I would have thought Perl use references for everything, not complete copies, making things much less memory and resource intensive...

      Try to avoid having complex, deeply-nested shared data structures

      Doh! One of the ideas was to use an XML::Simple object to store server data and each thread would update that object based on possible changes ... looks like I might have to keep with fork() with a slight restructure in how i would modify that main hash.

      -- philip
      We put the 'K' in kwality!

      <blockquot>I am not aware of any problems that that a threaded build of perl causes for non-threaded applications, apart from a minor drop in performance.

      Not sure if you'd know, but I thought I'd ask; know how minor? or how impacting is it to currently non-threaded scripts?

      One thing I do have to watch out about is this version will be put out onto approximately 350 servers. At this time, my data collection scripts, only, will be using it. The collections script is not to be threaded. The threading is more for the "server" side script which gathers all the data collection dumps and loads it into the database.

      -- philip
      We put the 'K' in kwality!

        I knocked up this random meaningless benchmark script:
        my $t; for my $i (1..10_000_000) { if ($i % 3) { $t += $i; } }
        and ran it a few times on a threaded and non-threaded perl build (a recent bleedperl) and got average timings of 4.46s and 4.99s, so about 10% slower.

        Dave.

Re: Perl threading stability?
by perlhaq (Scribe) on Jul 25, 2005 at 17:33 UTC
    The biggest problem with Perl threads is that they gobble up tons of memory. You can minimize that by spawning your threads early on, before many modules are loaded, and then loading stuff at runtime with require/import instead of at compile-time with "use". But that means you also have to avoid spanwing new threads after all those modules have been loaded and any large data structures have been initialized, because all that stuff will get copied over into any newly-created threads.
    I found threads useful only in Win32, because that platform lacks a native fork() system call and doesn't support many standard IPC mechanisms (or provides very poor support for them). So short of using pure multiplexing everywhere (which is hard, and sometimes counter-productive), threads can be very helpful. But again, you have to be careful about /when/ they get spawned, or else your process will keep growing in size...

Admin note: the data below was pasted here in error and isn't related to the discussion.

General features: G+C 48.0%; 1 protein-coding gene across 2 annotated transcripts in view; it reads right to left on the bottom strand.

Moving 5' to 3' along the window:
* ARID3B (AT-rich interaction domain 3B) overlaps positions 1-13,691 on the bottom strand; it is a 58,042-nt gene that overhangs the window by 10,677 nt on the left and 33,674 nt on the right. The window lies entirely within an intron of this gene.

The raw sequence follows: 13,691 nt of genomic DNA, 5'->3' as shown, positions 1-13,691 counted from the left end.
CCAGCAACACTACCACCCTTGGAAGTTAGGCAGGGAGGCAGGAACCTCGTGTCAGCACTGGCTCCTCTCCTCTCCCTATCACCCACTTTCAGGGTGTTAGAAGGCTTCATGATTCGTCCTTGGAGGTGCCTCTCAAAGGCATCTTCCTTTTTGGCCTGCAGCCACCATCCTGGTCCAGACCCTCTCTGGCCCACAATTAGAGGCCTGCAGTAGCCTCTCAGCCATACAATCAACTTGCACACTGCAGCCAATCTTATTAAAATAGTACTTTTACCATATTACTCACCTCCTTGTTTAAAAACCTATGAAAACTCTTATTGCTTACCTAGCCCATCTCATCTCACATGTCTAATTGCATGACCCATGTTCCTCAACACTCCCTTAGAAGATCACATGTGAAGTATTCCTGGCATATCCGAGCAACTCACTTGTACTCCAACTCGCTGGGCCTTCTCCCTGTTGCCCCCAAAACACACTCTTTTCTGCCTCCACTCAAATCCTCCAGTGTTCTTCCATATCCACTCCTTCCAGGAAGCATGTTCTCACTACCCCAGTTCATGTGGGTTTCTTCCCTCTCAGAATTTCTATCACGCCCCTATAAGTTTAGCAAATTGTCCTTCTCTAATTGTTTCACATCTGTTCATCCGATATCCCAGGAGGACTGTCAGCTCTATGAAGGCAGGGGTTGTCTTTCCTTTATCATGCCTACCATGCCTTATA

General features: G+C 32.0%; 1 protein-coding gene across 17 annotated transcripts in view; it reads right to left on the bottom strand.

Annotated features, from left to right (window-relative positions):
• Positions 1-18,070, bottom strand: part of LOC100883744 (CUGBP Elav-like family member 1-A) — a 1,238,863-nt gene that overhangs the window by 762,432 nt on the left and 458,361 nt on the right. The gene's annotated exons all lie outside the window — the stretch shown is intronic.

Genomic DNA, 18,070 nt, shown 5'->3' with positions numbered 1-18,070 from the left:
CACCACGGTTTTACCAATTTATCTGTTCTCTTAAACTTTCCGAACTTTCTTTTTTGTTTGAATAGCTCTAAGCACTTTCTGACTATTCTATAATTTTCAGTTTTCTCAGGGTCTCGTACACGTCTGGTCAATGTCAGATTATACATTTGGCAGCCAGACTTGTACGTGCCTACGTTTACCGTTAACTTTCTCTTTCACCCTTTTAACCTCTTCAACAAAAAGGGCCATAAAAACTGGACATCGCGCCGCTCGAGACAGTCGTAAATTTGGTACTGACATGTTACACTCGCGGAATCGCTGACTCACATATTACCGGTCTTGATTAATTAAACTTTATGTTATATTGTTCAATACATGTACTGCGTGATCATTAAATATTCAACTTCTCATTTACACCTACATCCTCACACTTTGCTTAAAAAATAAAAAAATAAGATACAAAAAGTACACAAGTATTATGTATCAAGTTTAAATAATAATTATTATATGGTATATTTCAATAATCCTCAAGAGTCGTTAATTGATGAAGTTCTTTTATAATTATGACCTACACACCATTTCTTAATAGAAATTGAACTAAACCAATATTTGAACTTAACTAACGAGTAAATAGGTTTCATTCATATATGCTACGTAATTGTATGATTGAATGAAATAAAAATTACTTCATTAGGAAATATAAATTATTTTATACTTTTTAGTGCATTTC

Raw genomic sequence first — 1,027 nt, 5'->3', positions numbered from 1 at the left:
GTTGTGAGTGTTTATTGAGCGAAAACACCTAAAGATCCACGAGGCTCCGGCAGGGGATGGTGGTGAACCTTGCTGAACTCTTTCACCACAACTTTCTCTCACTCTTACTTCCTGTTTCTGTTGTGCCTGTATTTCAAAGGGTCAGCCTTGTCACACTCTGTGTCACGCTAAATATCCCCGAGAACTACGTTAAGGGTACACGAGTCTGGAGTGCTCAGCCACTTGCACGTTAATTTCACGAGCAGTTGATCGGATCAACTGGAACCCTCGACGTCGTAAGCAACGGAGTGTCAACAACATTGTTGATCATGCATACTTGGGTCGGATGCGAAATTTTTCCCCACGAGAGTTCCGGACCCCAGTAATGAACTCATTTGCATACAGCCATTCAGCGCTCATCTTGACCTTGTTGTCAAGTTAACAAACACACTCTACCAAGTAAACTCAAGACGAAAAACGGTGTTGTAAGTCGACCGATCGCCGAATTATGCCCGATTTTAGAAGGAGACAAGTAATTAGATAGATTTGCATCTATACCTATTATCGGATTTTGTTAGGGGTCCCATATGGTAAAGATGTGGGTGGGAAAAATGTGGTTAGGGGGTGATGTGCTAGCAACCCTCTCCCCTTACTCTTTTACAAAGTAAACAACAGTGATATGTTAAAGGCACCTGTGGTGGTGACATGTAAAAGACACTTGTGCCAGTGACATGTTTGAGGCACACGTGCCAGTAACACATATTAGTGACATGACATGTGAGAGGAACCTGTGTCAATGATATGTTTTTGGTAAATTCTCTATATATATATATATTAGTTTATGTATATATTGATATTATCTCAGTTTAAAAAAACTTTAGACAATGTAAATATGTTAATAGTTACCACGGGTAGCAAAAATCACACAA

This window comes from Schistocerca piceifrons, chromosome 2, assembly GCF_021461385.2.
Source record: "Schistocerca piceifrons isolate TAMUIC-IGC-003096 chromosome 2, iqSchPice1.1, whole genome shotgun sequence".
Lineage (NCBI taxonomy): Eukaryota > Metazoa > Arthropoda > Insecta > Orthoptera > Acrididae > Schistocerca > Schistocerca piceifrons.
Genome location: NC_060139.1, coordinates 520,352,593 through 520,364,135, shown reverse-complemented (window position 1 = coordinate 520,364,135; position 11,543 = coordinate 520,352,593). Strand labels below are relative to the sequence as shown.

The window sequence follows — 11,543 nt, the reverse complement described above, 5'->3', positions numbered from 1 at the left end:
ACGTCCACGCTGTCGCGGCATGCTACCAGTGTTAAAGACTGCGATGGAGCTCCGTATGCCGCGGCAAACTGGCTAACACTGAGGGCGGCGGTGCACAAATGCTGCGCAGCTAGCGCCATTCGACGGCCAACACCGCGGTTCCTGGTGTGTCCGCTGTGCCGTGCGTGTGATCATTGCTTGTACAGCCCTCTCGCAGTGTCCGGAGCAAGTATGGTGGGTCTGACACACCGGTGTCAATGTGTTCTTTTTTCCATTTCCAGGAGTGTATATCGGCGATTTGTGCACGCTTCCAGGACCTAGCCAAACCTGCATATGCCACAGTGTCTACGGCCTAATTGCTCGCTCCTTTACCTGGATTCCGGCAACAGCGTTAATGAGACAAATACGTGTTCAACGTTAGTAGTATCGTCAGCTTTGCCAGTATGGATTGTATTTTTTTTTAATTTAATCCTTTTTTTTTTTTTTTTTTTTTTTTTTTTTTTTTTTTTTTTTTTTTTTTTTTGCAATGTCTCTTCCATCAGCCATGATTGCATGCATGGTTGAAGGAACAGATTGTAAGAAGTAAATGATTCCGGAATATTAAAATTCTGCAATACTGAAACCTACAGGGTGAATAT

In any case, don't expect Perl threads to give you a perfomance advantage over fork(). On SMP machines, separate processes may well run concurrently, but not Perl threads. I'd even be surprised if they were spawned faster than today's nice, fast copy-on-write fork() implementations.
Re: Perl threading stability?
by BrowserUk (Pope) on Jul 25, 2005 at 17:46 UTC

    You may find this subthread informative.


    Examine what is said, not who speaks -- Silence betokens consent -- Love the truth but pardon error.
    Lingua non convalesco, consenesco et abolesco. -- Rule 1 has a caveat! -- Who broke the cabal?
    "Science is about questioning the status quo. Questioning authority".
    The "good enough" maybe good enough for the now, and perfection maybe unobtainable, but that should not preclude us from striving for perfection, when time, circumstance or desire allow.

      Thanks, it was.

      I can see now that Perl5's threading isn't ready for main stream. Having to copy everything is just far too much of an overhead. The idea that Perl updates the "copies" of variables whenever a thread updates a variable is far from efficient.